This week I’m reading Vicki Robin’s Blessing the Hands That Feed Us: Lessons from a 10-Mile Diet. Vicki challenged herself to one month of hyper-local eating. I pondered whether I’d be able to sustain this for two days much less one month. Seeing that spring has finally sprung and the bounty of produce is on it’s way, a ten mile diet may actually be feasible in Brooklyn.
With the abundance of rooftop farms and community gardens, it’s becoming easier to live off the city land. The only thing missing is a good protein source. A few years ago a debate over goat keeping arose in the city and it still has yet to be approved. Thankfully Vicki did not have these urban barriers. She was living on Widbey Island in Puget Sound, Washington with access to green pasture and room for grazing animals.
As I dig deeper in this local food experiment I’m wanting to shift my behaviors and be more mindful of my food sources. I become disconnected to seasonal eating in the winter, choosing foods solely on recipe ideas that popped into my head. This is completely unaligned with my sustainability values. I recognize it’s unrealistic to adhere to a strict local food diet, but I can make better choices. So that’s the inspiration for this Spring Pea and Asparagus Salad recipe.
Right now is the height of asparagus and green pea harvesting. I printed out a cheat sheet to keep in my kitchen as a reminder to eat seasonally. By adopting a more locally sourced diet I’m able to honor my environment, protect resources and support small, local farmers producing top-quality food.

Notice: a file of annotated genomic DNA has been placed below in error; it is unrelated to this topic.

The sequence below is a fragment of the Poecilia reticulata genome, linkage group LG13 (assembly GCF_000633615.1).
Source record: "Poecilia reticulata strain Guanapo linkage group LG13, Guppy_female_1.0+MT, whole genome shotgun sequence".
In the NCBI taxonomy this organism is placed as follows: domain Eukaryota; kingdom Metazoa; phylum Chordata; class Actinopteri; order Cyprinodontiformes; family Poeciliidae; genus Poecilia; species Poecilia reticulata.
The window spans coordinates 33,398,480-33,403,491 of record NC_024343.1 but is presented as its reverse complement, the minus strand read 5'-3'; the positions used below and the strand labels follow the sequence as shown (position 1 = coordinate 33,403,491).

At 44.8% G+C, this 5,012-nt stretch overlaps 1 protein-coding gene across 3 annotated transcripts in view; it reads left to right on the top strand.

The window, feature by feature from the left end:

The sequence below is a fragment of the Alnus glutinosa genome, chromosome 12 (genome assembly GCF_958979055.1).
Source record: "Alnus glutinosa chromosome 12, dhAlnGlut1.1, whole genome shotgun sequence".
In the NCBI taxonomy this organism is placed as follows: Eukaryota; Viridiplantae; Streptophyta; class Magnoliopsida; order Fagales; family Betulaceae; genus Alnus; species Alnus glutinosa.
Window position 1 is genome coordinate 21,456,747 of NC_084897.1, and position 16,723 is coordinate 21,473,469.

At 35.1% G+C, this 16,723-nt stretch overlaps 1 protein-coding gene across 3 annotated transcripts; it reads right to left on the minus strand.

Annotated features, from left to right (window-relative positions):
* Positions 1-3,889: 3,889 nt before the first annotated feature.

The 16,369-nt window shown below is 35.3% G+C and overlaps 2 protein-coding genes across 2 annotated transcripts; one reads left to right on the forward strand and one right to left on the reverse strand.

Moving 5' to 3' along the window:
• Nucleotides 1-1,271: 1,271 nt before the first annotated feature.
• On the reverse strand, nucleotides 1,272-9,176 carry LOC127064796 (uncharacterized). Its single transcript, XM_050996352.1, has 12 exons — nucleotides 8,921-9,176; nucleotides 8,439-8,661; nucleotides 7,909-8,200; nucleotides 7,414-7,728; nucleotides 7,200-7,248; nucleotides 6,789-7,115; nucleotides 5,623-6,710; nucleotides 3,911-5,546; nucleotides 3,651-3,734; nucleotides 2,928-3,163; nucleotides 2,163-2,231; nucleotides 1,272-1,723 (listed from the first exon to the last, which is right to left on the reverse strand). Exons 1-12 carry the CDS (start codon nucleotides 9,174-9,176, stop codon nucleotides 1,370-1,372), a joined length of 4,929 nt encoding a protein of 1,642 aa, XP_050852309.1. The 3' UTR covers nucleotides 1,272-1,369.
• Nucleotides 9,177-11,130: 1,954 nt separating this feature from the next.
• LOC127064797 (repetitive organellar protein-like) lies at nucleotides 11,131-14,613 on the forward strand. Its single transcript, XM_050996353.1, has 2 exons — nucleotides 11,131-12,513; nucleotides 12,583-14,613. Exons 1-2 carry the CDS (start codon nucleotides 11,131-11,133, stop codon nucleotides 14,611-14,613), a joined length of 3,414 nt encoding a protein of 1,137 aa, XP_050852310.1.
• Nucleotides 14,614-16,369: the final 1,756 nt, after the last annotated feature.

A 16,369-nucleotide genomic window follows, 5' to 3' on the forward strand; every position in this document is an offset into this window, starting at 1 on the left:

5 Reasons to Buy Local and Organic
Check out this interactive Seasonal Food Guide created by Sustainable Table. You can sort growing and harvest seasons by state and there are even recipe ideas for each food.
- 2 cups green peas
- 30 stalks asparagus or 2 bunches
- 1 tbsp good quality extra virgin olive oil
- 1 medium onion - sliced
- ½ tsp salt
- 1 cup pancetta - chopped
- Fill a large pot with 1 inch of water and bring to a simmer. Pour in the raw peas and steam for 2 minutes. Remove from heat, strain through a colander and set aside.
- Break the tough ends off the asparagus and compost them. Then using the same large pot, fill again with 1 inch water, bring to a simmer and steam the asparagus for 3 minutes. Use tongs to remove the asparagus to a plate. Set aside.
- Sprinkle the sliced onion with salt and sauté in olive oil over medium heat for 3-5 minutes. Make sure the onions cook until translucent, not browned.
- In a large bowl, toss together the peas, onion and pancetta. Top the asparagus with this mixture. You can drizzle more olive oil if you like too.